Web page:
judgment on the grounds of accord and satisfaction, and Appellants seek a reversal of that
Appellees suggest that just as in Peavy, the facts of this case demonstrate the three elements necessary to find an accord and satisfaction. Appellees contend that the language conspicuously written on the face of the check clearly constitutes the offer; the check was the consideration; and the cashing of the check constituted Mr. Richards' acceptance of the offer. In response to Mr. Richards' claim of cashing the check totally unaware of the final settlement language or its significance, Appellees argue that the court in Peavy prevented the plaintiff in that case from claiming the status of a wary person, ignorant of the law and its consequences.
Appellees misconstrue the Peavy case and its application to the case sub judice.
There are several significant distinctions between the facts presented in Peavy and the facts
involved in the present case. Critically, the plaintiff in Peavy did not cash the check herself;
she transmitted it to her attorney who cashed it with the notation deposited under protest on
the back of the check. In recognition of the attorney's involvement in the check cashing at
issue in Peavy, this Court observed: This is not a case where a wary person, ignorant of the
law, made a mistake. 192 W.Va. at 194, n. 9, 451 S.E.2d at 760, n. 9. We did not, however,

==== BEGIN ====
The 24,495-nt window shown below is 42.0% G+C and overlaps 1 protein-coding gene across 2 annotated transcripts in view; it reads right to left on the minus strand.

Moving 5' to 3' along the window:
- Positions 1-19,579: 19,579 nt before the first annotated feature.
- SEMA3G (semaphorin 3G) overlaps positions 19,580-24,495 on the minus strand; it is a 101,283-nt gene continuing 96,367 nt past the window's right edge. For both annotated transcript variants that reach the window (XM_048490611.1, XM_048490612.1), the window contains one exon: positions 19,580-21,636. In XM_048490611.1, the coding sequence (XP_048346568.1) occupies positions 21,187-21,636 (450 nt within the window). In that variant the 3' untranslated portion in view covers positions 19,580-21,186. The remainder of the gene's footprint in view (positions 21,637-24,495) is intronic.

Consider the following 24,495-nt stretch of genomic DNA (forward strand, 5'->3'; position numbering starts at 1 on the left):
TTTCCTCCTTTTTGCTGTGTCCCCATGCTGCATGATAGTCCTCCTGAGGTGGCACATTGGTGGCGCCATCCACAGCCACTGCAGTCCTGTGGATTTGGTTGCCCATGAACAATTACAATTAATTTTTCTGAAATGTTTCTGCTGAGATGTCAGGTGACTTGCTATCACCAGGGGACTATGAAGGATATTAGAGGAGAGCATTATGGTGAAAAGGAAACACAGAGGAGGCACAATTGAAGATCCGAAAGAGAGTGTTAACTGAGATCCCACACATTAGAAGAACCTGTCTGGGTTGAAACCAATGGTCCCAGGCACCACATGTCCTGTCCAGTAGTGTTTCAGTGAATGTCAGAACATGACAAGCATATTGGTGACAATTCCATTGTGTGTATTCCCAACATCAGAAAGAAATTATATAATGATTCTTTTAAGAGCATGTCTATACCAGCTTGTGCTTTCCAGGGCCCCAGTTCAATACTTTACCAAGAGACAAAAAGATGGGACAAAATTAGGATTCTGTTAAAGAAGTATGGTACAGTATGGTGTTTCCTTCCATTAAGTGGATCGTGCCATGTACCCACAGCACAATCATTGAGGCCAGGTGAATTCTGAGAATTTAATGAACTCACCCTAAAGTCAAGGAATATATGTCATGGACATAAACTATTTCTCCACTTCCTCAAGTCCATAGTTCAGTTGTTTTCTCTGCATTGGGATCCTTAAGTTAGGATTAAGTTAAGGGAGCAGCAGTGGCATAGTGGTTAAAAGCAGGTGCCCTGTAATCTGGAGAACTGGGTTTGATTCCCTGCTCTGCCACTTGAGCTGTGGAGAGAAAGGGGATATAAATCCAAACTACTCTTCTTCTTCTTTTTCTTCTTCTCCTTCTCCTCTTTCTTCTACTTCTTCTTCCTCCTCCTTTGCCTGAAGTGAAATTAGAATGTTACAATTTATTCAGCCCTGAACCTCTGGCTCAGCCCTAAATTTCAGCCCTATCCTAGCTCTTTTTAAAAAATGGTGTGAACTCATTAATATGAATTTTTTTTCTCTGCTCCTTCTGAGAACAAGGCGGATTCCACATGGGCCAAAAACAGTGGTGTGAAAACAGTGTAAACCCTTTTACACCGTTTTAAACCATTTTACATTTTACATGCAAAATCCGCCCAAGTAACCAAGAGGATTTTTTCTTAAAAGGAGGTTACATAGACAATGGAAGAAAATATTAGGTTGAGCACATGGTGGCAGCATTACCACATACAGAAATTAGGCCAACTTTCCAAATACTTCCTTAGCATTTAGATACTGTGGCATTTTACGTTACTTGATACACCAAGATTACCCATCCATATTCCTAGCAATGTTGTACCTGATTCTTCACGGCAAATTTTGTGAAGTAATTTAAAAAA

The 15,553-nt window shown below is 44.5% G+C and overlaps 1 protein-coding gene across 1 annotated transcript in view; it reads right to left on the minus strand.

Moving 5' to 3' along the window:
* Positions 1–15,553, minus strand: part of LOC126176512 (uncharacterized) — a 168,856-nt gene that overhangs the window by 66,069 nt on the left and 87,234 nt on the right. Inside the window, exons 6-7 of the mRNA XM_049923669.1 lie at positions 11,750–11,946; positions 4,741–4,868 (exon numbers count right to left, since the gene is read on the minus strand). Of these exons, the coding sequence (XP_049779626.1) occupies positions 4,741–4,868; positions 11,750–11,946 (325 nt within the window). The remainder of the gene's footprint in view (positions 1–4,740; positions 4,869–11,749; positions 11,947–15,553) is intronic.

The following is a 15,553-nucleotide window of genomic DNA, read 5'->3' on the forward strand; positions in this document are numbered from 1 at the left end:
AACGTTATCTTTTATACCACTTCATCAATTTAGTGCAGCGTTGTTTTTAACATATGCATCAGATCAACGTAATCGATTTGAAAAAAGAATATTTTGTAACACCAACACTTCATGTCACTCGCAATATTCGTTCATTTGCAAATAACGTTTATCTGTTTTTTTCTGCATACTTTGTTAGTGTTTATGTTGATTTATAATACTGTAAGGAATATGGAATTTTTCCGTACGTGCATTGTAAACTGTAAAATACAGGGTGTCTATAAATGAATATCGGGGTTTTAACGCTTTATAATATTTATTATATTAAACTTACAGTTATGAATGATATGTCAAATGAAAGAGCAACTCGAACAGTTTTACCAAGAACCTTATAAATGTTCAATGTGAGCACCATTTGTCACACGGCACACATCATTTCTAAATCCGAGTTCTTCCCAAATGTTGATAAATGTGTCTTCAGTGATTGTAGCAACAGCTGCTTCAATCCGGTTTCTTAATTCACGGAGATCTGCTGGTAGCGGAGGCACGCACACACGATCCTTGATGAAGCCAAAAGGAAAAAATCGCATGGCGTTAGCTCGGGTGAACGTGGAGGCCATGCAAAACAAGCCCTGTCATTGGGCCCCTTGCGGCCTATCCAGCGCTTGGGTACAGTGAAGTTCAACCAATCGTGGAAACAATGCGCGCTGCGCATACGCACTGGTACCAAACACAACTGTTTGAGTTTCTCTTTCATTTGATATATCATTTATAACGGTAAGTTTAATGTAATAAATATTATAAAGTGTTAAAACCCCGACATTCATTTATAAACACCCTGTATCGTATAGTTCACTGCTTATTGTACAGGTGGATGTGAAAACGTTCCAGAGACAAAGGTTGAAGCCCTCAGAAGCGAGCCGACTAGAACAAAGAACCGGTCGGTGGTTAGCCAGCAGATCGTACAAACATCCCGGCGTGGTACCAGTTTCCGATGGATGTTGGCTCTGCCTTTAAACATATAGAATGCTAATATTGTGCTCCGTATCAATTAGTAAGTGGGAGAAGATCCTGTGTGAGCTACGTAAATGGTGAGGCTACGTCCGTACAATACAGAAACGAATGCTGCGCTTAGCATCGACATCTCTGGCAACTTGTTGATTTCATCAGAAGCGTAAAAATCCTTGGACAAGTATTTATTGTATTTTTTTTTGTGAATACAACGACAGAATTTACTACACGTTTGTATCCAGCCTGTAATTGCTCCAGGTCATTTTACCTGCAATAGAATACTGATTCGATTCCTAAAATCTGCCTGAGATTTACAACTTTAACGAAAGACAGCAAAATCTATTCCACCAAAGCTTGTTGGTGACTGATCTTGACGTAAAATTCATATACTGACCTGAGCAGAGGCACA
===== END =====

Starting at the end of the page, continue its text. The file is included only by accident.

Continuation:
as Appellees suggest, indicate that ignorance or unawareness of the settlement language would
have no bearing on the issue of accord and satisfaction in other cases.
Another critical distinction between Peavy and this case is the submission of medical bills prior to the transmittal of the partial settlement check. In Peavy, the plaintiff had submitted receipts reflecting medical treatment in the amount of $708.60 prior to the transmittal of the $750 settlement check. In stark contrast, Mr. Richards had not submitted any medical bills at the time of his receipt of the $200 check, and there had been absolutely no discussion whatsoever between Mr. Richards and Allstate with regard to a medical claim related to the accident.
Unlike the cashing of the check in Peavy, there was no notation made by Mr.
Richards upon his cashing of the check. In Peavy, we viewed the notation that the $750
settlement check was being presented for payment under protest as further evidence that the
plaintiff in that case was aware of the condition upon which the check was being offered. 192
W.Va. at 193, 451 S.E.2d at 759. There is no comparable evidence in this case to demonstrate
an awareness on Mr. Richards' part with regard to the condition of full settlement of his bodily
Upon a full review of the facts involved in this case, we simply cannot conclude
that the critical third element of the accord and satisfaction test was met: the acceptance with
knowledge that the debtor offered it only upon the condition that the creditor accept the
payment in full satisfaction of the disputed claim. Peavy, 192 W.Va. at 190, 451 S.E.2d at
756, syl. pt. 5, in part. The absence of any submitted medical bills; the complete absence of
any discussion regarding a bodily injury claim; and the evidence of Mr. Richards' limited
education and understanding all point to the fact that Mr. Richards' cashing of the $200 check
did not constitute an accord and satisfaction under the facts of this case.
Based on the foregoing, the decision of the Circuit Court of Fayette County is